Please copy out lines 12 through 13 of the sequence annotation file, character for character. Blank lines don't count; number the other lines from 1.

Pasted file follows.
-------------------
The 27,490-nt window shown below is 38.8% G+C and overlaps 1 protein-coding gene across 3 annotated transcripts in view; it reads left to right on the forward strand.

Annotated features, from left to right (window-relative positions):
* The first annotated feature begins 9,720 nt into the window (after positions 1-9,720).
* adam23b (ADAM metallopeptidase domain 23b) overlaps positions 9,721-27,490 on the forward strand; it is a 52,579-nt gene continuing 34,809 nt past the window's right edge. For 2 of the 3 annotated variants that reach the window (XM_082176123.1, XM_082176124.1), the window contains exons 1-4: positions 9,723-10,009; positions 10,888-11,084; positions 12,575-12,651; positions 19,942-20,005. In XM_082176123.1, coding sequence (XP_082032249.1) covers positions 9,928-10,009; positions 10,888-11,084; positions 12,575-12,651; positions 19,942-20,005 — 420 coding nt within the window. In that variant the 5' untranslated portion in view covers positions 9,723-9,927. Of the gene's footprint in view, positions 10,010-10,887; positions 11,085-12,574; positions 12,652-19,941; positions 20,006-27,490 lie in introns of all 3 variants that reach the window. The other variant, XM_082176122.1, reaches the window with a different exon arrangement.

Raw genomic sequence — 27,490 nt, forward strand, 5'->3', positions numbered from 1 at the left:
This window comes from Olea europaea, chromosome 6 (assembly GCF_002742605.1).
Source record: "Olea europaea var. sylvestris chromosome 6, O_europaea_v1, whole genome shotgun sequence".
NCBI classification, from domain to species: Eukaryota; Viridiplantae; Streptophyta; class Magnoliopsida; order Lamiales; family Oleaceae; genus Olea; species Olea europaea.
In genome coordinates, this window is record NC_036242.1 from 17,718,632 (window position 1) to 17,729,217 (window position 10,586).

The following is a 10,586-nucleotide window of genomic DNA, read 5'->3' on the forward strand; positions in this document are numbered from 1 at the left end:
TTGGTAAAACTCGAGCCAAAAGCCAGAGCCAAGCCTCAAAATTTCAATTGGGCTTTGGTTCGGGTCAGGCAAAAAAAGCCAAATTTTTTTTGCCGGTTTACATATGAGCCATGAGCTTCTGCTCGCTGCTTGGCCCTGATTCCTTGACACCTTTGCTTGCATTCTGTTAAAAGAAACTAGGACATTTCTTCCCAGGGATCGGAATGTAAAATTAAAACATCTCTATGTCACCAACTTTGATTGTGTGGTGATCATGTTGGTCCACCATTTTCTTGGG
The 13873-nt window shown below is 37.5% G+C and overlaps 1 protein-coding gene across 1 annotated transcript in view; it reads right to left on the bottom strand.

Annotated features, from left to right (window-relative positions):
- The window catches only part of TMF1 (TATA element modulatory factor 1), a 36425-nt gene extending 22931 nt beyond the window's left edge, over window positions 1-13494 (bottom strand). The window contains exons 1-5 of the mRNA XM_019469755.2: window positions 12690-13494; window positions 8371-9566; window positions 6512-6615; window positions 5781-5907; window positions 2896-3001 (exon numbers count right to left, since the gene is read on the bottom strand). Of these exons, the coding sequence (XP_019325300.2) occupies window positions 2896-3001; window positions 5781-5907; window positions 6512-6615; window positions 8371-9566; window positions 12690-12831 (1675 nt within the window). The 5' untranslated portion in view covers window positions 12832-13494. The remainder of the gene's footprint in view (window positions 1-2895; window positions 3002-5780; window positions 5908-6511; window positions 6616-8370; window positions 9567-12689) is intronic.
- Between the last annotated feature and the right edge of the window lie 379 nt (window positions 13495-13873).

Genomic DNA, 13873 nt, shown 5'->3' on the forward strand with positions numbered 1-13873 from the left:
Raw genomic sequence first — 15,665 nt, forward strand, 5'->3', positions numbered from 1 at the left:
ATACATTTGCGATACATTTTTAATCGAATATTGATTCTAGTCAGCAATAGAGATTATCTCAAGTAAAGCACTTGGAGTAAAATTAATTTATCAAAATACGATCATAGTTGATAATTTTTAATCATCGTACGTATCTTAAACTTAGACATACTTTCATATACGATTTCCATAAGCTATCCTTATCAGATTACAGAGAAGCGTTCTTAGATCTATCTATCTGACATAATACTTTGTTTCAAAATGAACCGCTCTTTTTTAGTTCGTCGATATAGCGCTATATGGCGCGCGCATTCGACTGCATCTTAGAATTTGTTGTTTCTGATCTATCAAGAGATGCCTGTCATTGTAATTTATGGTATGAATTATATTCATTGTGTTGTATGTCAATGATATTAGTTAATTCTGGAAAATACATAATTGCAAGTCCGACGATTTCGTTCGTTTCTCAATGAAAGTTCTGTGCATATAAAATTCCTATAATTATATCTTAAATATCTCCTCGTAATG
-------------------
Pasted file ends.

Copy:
The 13873-nt window shown below is 37.5% G+C and overlaps 1 protein-coding gene across 1 annotated transcript in view; it reads right to left on the bottom strand.

Annotated features, from left to right (window-relative positions):